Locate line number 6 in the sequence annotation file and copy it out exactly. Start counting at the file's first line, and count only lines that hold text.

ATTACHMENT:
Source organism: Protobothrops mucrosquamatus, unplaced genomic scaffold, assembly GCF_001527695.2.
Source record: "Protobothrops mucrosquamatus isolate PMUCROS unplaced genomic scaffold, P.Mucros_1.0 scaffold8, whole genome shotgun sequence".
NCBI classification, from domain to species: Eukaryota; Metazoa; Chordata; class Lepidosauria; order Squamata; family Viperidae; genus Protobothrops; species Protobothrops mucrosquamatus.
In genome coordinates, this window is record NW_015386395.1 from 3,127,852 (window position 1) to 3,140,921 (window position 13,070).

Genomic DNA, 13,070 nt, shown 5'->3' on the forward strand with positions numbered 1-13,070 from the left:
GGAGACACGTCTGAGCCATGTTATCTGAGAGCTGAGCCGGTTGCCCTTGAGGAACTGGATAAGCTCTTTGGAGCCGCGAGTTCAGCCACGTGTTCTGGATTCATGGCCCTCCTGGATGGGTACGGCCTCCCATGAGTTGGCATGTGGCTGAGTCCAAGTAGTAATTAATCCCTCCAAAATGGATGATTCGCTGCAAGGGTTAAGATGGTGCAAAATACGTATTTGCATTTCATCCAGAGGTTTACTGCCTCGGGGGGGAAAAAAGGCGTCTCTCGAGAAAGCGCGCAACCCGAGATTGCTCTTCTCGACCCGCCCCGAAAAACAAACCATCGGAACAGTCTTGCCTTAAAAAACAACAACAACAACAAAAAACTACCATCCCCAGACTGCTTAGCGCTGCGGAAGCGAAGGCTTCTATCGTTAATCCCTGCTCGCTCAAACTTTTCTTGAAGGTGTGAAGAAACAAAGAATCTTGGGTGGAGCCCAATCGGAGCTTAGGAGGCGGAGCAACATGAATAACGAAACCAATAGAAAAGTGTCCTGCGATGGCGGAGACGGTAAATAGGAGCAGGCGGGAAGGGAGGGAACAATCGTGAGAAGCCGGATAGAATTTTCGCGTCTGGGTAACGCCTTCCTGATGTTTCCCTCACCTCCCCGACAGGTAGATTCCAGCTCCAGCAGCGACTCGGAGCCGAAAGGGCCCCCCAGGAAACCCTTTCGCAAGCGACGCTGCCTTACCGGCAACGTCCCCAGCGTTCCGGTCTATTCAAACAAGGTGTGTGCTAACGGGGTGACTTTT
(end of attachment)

GGAGACACGTCTGAGCCATGTTATCTGAGAGCTGAGCCGGTTGCCCTTGAGGAACTGGATAAGCTCTTTGGAGCCGCGAGTTCAGCCACGTGTTCTGGATTCATGGCCCTCCTGGATGGGTACGGCCTCCCATGAGTTGGCATGTGGCTGAGTCCAAGTAGTAATTAATCCCTCCAAAATGGATGATTCGCTGCAAGGGTTAAGATGGTGCAAAATACGTATTTGCATTTCATCCAGAGGTTTACTGCCTCGGGGGGGAAAAAAGGCGTCTCTCGAGAAAGCGCGCAACCCGAGATTGCTCTTCTCGACCCGCCCCGAAAAACAAACCATCGGAACAGTCTTGCCTTAAAAAACAACAACAACAACAAAAAACTACCATCCCCAGACTGCTTAGCGCTGCGGAAGCGAAGGCTTCTATCGTTAATCCCTGCTCGCTCAAACTTTTCTTGAAGGTGTGAAGAAACAAAGAATCTTGGGTGGAGCCCAATCGGAGCTTAGGAGGCGGAGCAACATGAATAACGAAACCAATAGAAAAGTGTCCTGCGATGGCGGAGACGGTAAATAGGAGCAGGCGGGAAGGGAGGGAACAATCGTGAGAAGCCGGATAGAATTTTCGCGTCTGGGTAACGCCTTCCTGATGTTTCCCTCACCTCCCCGACAGGTAGATTCCAGCTCCAGCAGCGACTCGGAGCCGAAAGGGCCCCCCAGGAAACCCTTTCGCAAGCGACGCTGCCTTACCGGCAACGTCCCCAGCGTTCCGGTCTATTCAAACAAGGTGTGTGCTAACGGGGTGACTTTT